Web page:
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My very basic understanding of GR leads me to think that if a substance has a high enough temperature, it can transform into a black hole without a mass required to create a black hole.

The equation that I figure can express this is: $$\frac{2G(m+(stm)/c^2)}{c^2}=\text{Schwarzschild radius}$$ Where $G$ is the gravitational constant, $m$ is mass, $s$ is specific heat, $t$ is temperature, and $c$ is the speed of light. "$stm$" is equal to heat in joules and when it is divided by $c^2$ it is equal to mass. The masses are then added together, and the equation becomes identical to the Schwarzschild radius equation.

I'm sure there are much more advanced principles than what I am familiar with at such high heats, but is the premise of my logic sound? I doubt that energy from heat can translate so easily into mass, but I don't see the error in writing it so. Also, would this mean that there is a "maximum temperature" since anything that surpasses it would create a singularity?

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You are asking about micro black holes.

Some hypotheses involving additional space dimensions predict that micro black holes could be formed at energies as low as the TeV range, which are available in particle accelerators such as the LHC (Large Hadron Collider). Popular concerns have then been raised over end-of-the-world scenarios (see Safety of particle collisions at the Large Hadron Collider). However, such quantum black holes would instantly evaporate, either totally or leaving only a very weakly interacting residue. Beside the theoretical arguments, the cosmic rays bombarding the Earth do not produce any damage, although they reach center of mass energies in the range of hundreds of TeV.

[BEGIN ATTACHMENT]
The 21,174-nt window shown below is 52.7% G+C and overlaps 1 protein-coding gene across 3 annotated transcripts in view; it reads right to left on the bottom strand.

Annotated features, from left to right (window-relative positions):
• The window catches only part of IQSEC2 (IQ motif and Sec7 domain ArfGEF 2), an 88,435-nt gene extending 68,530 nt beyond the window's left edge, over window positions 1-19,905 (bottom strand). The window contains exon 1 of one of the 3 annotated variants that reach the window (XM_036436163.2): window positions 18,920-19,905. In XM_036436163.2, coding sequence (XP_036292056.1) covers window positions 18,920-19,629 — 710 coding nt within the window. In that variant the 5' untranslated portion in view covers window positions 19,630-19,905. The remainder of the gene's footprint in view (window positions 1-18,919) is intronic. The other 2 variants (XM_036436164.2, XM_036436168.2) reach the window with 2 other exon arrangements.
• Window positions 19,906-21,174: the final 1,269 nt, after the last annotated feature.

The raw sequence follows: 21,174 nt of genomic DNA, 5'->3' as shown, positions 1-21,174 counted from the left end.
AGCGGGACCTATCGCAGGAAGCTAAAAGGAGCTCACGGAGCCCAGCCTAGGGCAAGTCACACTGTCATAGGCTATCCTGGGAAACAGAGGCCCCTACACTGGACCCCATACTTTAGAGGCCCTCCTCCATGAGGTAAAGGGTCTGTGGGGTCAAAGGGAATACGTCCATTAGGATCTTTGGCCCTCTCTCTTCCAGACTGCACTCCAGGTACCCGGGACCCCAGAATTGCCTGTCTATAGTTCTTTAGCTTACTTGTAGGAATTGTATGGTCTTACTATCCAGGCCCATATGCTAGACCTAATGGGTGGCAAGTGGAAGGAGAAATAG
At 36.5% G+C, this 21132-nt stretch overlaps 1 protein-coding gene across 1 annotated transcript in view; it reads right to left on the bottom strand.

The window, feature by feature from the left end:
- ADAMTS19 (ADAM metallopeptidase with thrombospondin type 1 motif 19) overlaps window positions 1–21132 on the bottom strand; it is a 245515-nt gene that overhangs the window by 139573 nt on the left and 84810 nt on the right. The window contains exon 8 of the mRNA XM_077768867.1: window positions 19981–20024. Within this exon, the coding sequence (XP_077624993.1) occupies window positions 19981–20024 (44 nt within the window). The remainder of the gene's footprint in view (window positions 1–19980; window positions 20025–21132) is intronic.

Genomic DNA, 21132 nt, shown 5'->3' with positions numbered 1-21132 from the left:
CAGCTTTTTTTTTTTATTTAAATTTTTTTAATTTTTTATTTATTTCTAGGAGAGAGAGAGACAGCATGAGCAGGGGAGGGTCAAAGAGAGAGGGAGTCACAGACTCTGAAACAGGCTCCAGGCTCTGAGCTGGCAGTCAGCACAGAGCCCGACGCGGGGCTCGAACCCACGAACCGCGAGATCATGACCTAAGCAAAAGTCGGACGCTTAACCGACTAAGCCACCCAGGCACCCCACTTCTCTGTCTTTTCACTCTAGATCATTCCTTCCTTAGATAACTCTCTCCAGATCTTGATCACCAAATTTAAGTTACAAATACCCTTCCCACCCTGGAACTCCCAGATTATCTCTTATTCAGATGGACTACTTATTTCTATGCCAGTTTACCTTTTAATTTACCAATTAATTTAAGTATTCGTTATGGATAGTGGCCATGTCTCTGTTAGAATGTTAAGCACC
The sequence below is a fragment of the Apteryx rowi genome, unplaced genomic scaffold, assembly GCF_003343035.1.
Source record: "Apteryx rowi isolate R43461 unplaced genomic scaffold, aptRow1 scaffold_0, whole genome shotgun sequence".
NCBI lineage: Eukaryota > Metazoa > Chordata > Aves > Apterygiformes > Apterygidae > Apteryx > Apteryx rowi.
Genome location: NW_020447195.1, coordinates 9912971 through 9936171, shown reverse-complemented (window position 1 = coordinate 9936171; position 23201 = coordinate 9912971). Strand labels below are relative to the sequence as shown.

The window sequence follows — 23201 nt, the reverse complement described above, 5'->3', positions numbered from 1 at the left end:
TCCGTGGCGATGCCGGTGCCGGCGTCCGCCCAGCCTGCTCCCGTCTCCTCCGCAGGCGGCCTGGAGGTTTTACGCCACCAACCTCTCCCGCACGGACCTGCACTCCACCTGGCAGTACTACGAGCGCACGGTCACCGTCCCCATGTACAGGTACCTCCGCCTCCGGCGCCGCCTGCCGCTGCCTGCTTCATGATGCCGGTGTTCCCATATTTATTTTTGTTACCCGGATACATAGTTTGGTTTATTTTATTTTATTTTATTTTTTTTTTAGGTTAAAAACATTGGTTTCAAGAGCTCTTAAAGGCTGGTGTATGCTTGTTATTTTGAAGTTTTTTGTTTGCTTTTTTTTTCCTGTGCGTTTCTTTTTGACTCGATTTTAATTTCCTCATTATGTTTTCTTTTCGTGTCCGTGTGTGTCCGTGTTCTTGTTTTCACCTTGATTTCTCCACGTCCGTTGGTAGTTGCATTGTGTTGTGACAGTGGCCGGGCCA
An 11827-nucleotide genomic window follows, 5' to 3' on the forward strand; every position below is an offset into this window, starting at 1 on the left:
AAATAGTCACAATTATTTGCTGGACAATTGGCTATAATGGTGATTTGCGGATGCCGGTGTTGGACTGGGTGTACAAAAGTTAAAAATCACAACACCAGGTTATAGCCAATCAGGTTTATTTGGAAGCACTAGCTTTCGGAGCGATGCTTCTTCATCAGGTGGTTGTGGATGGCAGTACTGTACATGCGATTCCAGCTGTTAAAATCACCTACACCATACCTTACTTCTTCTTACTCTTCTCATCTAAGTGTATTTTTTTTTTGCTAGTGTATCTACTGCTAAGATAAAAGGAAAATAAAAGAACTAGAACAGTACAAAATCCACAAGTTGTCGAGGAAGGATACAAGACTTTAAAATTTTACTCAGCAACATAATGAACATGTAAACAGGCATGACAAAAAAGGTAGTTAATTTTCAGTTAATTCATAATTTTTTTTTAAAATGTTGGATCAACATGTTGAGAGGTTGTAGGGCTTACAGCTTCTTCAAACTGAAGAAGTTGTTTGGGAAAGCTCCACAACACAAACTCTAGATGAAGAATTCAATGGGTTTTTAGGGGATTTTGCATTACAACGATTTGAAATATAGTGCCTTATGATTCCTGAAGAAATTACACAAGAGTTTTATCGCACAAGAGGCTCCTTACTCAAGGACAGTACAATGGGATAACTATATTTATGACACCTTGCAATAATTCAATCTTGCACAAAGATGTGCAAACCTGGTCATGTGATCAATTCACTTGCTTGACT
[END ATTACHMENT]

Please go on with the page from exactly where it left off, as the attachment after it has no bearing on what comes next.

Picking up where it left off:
So it is a hypothesis at the frontier of research, theoretical and experimental.

I give a summary of BSM searches performed by the ATLAS and CMS experiments with an focus on heavy gauge bosons, extra dimensions and quantum black holes. The presented results use data collected during 2012 when the LHC operated at an center of mass energy of √s=8 TeV.

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  • $\begingroup$ This needn't be restricted to micro black holes, right? If you raise the temperature of a star (e.g.) to arbitrary levels it would still collapse to a BH, no? $\endgroup$ – DilithiumMatrix May 8 '16 at 17:33

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